Flush tooth surfaces and pockets to remove all loose debris and polishing paste. Any material left behind can cause inflammation or abscesses of the gingiva. There are several different methods of irrigating teeth and periodontal pockets: 1) an air/water syringe, 2) a blunt-tipped needle or urinary catheter on a large syringe filled with water, saline, or chlorhexidine rinse, 3) an abscess-flushing syringe filled with water, saline, or chlorhexidine rinse.


Often, radiography will reveal more pathologies such as bone loss, tooth resorption, tooth root fracture, tooth impaction, dentigerous cysts, internal root resorption, retained root tips, etc.

Additional Procedures (As Required)

For veterinary technologists, this usually comprises of closed root planing and perioceutic application. Root planing is performed when normal gingival attachment has been lost and the tooth roots must be cleaned of calculus and debris. Closed root planing comprises of thorough subgingival scaling and curettage. Its aim is to remove all debris and necrotic tissue, and to create a smooth root surface so that gingival attachment may occur.

Closed root planing may be performed on teeth with pockets of 6 mm or less. Open root planing, which may be performed to salvage teeth with periodontal pockets greater than 6 mm, requires the creation of a gingival flap and is considered a surgical procedure that must be performed by a veterinarian.

Perioceutics are instilled into cleaned periodontal pockets to aid in gingival reattachment. Perioceutics typically consist of a biodegradable gel, which acts as a carrier for antibiotics such as doxycycline. The gel is usually kept refrigerated and must be mixed before use. Follow the manufacturer’s instructions for storing and mixing. The gel is injected into the bottom of a root-planed periodontal pocket using a blunt-tipped needle. Once solidified (a few drops of cold water can be used to speed up this process), the gel is packed down into the pocket with a plastic or metal packing instrument (a curette or periodontal probe may also be used for this). The gel will release antibiotics into the pocket at much higher levels than systemic antibiotics, and dissolves within two weeks.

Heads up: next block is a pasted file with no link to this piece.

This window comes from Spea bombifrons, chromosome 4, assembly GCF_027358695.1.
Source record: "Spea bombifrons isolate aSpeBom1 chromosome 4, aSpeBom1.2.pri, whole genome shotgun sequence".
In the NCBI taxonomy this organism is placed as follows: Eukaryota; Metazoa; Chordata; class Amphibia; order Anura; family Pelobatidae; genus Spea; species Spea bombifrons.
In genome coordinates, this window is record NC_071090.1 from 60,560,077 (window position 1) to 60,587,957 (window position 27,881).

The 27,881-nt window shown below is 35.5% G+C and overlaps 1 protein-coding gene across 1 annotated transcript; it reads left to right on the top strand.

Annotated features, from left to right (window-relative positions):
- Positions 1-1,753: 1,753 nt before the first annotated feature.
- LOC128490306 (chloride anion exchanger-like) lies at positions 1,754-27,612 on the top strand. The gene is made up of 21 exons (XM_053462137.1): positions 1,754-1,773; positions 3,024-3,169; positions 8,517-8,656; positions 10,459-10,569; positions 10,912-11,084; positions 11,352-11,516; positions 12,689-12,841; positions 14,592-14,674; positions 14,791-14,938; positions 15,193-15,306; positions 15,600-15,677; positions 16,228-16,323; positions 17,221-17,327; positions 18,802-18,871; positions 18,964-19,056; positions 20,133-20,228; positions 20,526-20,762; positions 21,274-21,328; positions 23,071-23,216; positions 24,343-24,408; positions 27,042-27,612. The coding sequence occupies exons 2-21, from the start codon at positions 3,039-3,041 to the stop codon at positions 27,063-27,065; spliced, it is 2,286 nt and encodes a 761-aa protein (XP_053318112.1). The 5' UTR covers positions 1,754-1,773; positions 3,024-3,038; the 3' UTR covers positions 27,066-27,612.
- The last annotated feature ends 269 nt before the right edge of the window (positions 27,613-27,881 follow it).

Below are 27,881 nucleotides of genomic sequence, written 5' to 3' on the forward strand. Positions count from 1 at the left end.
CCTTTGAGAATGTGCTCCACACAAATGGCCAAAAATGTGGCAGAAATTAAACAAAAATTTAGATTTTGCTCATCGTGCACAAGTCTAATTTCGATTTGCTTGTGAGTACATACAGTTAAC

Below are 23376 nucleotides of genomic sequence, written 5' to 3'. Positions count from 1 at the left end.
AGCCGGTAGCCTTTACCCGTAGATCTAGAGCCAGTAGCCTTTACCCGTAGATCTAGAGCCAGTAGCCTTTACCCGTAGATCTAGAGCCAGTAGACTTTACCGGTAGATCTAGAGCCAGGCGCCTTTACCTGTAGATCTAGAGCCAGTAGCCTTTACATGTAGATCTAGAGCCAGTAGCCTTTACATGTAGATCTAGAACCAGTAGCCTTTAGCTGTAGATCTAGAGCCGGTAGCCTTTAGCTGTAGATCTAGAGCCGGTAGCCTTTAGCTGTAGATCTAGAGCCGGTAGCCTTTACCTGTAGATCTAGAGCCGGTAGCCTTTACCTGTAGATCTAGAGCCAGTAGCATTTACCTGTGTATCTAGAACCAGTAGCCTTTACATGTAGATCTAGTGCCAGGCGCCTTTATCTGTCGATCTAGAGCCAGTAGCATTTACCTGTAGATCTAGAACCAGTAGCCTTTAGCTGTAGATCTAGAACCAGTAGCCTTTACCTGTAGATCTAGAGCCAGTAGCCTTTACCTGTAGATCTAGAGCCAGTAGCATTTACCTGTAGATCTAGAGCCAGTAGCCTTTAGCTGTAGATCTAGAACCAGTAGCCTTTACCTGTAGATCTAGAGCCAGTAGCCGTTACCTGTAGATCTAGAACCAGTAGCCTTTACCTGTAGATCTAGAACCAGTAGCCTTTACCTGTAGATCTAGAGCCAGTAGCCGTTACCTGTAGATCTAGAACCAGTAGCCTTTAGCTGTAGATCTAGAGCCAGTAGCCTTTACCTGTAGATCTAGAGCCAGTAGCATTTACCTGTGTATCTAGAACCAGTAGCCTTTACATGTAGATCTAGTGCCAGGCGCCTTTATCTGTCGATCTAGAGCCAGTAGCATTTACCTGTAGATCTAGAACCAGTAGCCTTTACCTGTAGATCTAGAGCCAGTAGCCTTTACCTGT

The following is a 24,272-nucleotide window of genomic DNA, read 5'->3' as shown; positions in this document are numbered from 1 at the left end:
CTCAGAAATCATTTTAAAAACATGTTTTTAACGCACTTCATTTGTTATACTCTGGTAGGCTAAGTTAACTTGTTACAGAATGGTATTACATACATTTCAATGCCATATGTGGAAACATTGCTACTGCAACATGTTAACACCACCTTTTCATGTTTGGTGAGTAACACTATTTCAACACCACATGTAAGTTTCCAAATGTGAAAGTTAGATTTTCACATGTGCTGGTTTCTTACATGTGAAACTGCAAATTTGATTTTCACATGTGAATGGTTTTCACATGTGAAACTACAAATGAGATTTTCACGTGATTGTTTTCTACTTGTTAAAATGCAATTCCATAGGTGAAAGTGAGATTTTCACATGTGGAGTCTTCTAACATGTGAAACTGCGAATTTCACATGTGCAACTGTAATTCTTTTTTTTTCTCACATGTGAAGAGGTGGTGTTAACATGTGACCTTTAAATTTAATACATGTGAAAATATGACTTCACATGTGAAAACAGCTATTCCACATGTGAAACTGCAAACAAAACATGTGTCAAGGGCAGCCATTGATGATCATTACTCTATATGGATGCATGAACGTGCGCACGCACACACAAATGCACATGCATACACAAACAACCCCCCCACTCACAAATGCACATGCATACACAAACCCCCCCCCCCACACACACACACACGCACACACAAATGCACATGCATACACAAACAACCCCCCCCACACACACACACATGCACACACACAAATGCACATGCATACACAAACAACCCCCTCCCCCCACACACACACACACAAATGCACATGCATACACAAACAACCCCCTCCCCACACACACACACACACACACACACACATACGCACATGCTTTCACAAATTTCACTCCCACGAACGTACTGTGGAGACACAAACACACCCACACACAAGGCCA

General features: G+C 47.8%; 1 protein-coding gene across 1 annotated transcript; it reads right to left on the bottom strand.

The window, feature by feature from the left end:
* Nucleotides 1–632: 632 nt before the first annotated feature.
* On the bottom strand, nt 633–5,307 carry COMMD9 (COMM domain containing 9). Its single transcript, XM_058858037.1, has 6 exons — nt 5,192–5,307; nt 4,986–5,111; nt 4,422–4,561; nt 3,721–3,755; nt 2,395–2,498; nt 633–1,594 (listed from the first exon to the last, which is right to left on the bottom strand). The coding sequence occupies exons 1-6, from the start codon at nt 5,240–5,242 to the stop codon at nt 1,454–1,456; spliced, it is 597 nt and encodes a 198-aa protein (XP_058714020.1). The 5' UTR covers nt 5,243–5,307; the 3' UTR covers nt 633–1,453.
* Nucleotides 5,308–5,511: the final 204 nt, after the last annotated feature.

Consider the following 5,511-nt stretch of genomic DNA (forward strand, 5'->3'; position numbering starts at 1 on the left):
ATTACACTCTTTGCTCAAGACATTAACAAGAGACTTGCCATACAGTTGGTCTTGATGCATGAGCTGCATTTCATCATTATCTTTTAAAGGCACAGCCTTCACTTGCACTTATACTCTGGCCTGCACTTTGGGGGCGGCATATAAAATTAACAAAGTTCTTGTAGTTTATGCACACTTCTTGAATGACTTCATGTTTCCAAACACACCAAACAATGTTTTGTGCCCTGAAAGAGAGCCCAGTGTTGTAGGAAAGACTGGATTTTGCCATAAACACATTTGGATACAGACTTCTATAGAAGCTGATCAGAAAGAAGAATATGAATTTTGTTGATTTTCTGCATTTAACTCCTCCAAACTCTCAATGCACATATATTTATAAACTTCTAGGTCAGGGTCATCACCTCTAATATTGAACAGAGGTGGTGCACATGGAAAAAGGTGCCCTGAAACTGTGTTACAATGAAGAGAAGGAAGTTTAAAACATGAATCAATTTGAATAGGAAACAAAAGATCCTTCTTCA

Any other required procedures such as extractions, biopsies, endodontic treatment, etc. are now performed by the veterinarian, and recorded on the dental chart by the technologist.

Fluoride Application (Optional)

In humans, fluoride has been proven to kill oral bacteria, help prevent tooth sensitivity, and strengthen teeth by encouraging enamel remineralization. This has not been proven in animals, though many veterinarians choose to use it due to the similarities of tooth structure and composition across different species. Several different types of fluoride are available, including acidulated phosphate fluoride and sodium fluoride. Fluoride solutions come in foams, liquids, or gels. These are applied directly to the animal’s teeth (make sure the teeth are dry to ensure maximum effectiveness) using a gloved finger or gauze, left on for the required amount of time (usually 1–3 minutes, see label directions), then are thoroughly wiped off so that none remains to be swallowed by the patient.

Regardless of what type is used, remember that fluoride is toxic, even in small doses! Do not rinse with water, as this will interfere with the fluoride’s action.


Suctioning of the oral cavity and/or removing of any packing material such as gauze from the throat.

Note: The above steps may be altered somewhat in their order depending upon personal preference or situation (i.e., radiographs may be performed first if a client or veterinarian wishes to know exactly what dental work needs to be done on the patient). As long as all steps are completed thoroughly and in an order that makes sense (i.e., polishing must always be followed by irrigation to remove polishing paste from the gingival sulci) the patient will reap the benefits of a dental COHAT.


Speaker Information
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K. Istace, RVT
Mayfield Animal Hospital
Edmonton, AB, Canada